"The origin of the idea of “prehistoric science” almost certainly lies in Gerald Hawkins’ Stonehenge Decoded (1965) which, perhaps unwittingly, fostered the idea that this famous site was used as a “Stone Age computer” to keep the calendar in order and to predict eclipses. The author also has to take some of the blame; the title of his book—Science and Society in Prehistoric Britain (MacKie 1977) obviously perpetuated the myth and was ill chosen. By contrast, Colin Renfrew’s Before Civilisation (1973) had a chapter in which he summarized Alexander Thom’s basic discoveries but set them firmly within the real world of simple societies as traces of the religious activities of a professional priesthood of the kind that could be expected to emerge in the chiefdom type of social organization. If everyone the author included had paid more attention to Renfrew’s scenario, the mutual incomprehension that now exists between orthodox British archaeology and archaeoastronomy might not now be as basic as it is."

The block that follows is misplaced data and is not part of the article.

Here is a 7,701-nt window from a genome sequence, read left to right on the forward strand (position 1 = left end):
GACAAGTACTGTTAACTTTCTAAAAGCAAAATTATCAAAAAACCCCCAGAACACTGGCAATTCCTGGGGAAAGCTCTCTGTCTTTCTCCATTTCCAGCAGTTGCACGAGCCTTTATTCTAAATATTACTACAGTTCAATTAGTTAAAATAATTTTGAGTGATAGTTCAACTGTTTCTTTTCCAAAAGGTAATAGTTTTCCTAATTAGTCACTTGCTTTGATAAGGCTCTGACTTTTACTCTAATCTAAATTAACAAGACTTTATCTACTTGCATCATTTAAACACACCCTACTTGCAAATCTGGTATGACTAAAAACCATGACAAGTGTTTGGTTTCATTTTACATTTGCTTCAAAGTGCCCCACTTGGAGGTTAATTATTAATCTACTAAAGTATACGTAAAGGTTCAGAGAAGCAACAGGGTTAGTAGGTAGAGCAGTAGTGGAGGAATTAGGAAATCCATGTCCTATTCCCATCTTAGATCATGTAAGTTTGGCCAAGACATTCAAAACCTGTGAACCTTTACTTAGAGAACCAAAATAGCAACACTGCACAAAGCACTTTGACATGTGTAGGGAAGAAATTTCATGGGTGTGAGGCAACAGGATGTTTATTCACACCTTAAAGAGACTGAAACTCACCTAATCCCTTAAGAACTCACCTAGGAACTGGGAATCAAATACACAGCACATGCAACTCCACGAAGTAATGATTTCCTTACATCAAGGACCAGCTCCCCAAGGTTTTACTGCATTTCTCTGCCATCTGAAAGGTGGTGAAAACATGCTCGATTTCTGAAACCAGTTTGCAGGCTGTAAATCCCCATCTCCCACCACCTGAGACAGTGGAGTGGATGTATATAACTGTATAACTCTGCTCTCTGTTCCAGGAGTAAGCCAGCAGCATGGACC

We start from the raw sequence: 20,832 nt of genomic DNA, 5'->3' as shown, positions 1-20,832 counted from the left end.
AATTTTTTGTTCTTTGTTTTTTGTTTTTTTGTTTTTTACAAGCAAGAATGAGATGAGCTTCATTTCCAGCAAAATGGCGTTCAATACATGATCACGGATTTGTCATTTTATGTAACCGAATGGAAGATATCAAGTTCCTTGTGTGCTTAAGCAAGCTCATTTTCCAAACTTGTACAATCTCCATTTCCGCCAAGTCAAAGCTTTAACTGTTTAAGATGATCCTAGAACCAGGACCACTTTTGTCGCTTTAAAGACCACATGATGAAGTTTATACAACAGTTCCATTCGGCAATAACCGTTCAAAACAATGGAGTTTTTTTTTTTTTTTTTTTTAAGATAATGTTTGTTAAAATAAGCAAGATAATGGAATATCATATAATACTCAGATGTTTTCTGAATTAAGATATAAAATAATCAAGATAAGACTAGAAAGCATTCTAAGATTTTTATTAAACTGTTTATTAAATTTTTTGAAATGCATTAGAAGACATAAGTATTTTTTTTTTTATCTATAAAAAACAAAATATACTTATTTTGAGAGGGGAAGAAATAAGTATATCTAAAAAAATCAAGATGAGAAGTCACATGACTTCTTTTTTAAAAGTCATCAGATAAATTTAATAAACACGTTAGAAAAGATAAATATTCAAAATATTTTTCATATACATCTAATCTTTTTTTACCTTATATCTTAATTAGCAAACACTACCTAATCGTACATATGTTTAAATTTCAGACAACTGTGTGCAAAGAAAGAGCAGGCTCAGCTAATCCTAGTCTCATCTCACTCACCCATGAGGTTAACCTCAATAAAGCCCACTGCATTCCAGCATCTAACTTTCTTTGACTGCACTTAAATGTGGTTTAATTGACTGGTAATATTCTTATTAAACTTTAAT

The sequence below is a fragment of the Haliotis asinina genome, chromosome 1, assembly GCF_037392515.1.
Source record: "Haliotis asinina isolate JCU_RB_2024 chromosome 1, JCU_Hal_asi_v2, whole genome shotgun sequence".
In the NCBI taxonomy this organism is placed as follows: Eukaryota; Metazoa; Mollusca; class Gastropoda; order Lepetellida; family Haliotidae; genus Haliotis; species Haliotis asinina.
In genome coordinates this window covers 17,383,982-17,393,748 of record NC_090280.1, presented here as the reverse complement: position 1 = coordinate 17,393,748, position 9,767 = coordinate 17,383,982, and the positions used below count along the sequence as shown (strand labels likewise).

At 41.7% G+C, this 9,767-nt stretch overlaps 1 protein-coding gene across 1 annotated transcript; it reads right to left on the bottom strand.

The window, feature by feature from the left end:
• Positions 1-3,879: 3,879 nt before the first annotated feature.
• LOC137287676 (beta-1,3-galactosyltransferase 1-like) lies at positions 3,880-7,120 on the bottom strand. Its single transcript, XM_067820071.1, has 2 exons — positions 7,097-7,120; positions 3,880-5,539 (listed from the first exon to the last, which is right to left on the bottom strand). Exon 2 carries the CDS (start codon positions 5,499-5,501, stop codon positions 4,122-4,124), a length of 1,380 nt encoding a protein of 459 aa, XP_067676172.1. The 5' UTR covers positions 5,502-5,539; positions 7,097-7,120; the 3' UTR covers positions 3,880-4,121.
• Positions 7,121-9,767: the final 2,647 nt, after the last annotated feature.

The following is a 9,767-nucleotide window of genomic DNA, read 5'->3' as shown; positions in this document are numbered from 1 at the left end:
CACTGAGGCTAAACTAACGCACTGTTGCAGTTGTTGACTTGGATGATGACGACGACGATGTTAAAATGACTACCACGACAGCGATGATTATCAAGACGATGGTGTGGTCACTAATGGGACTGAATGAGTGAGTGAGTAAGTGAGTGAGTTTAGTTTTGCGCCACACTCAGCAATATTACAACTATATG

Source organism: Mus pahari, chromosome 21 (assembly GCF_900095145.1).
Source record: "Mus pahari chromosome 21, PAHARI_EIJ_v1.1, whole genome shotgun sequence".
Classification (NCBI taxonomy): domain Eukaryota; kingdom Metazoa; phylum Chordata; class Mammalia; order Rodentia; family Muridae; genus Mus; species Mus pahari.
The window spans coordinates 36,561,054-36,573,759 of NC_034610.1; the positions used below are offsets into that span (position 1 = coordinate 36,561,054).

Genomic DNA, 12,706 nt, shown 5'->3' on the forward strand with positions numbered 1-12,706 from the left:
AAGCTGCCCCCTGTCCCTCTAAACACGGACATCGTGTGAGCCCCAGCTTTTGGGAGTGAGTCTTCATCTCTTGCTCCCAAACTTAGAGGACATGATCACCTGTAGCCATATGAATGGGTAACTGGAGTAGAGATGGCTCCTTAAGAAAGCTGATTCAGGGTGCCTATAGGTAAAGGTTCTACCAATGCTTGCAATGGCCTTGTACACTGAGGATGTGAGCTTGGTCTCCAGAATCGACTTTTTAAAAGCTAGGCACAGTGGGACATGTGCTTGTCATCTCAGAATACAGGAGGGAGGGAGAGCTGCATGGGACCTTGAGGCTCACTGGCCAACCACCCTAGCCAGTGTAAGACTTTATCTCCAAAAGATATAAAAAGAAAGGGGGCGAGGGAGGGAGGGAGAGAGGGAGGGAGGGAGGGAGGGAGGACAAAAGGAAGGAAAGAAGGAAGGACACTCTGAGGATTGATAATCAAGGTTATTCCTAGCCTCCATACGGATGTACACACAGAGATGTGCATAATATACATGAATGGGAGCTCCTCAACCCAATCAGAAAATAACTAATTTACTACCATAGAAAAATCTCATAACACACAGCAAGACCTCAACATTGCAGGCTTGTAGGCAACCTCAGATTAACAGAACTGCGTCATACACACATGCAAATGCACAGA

Rather than leaving this situation as an odd phenomenon where one view has been adopted and the other neglected by some sort of happenstance, we really should examine it in its psychological context. We often see projected upon the past the mindset of  an archaeological GroupThink. The reason that the religious aspect was neglected was that the assumption of archaeology being scientific was projected on to the material itself. Too often in archaeology, religious matters are gathered together under the term "ritual" and no further analysis is given. We see also, a very large percentage of archaeologists (and scientists) who profess to be atheists rather than agnostics (as might be more expected from people who believe in the importance of proofs). Atheism is a belief in itself and might be expressed as the "religion of materialism". Science took this wrong turn in the seventeenth century and in physics the universe started to consist of everything but Man. In the twentieth century, Einstein was the first physicist who brought Man back into a major theory in the role as "observer" but could not bring himself to go as far as quantum physics where Man becomes an integral part of the Universe. In the Copenhagen interpretation, the observer actually changes reality in the collapse of the wave function, but there is another segment which believes in the contrary many worlds theory where one thing changes or does not change in this universe, but the opposite happens as well and creates a new universe. In other words when we open the box and see Schrödinger's cat is dead, another universe then exists where the cat is alive. The reason for the other theory, I believe, is that some people cannot part with materialism enough to envision a state where a cat is both alive and dead at the same time. Remember it is not a matter of us not knowing whether the cat is alive or dead before we open the box, it is that either event is not realized until we observe it and that includes a situation whereby we open the box and another instrument in the box has recorded that the cat actually died some time before we opened the box. This time was part of the potential, but it did not become a reality before the box was opened. Before we opened the box, the cat was both alive and dead as a potential. Of course, this is a symbolic event as the cat is very much larger than an electron or photon and thus decoherence  will occur and we will not get any quantum phenomenon.